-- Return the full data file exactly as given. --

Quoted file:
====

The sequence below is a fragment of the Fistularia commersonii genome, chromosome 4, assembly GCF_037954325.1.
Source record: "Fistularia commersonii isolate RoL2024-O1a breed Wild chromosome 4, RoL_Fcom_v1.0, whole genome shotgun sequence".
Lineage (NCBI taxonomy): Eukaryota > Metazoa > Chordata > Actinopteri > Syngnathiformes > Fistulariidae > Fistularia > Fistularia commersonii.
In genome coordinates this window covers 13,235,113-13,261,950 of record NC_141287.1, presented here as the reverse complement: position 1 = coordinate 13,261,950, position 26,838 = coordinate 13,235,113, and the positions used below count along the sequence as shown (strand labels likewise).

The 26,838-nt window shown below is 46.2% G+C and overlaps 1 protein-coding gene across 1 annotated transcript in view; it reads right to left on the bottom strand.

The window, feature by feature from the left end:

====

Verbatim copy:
The sequence below is a fragment of the Fistularia commersonii genome, chromosome 4, assembly GCF_037954325.1.
Source record: "Fistularia commersonii isolate RoL2024-O1a breed Wild chromosome 4, RoL_Fcom_v1.0, whole genome shotgun sequence".
Lineage (NCBI taxonomy): Eukaryota > Metazoa > Chordata > Actinopteri > Syngnathiformes > Fistulariidae > Fistularia > Fistularia commersonii.
In genome coordinates this window covers 13,235,113-13,261,950 of record NC_141287.1, presented here as the reverse complement: position 1 = coordinate 13,261,950, position 26,838 = coordinate 13,235,113, and the positions used below count along the sequence as shown (strand labels likewise).

The 26,838-nt window shown below is 46.2% G+C and overlaps 1 protein-coding gene across 1 annotated transcript in view; it reads right to left on the bottom strand.

The window, feature by feature from the left end: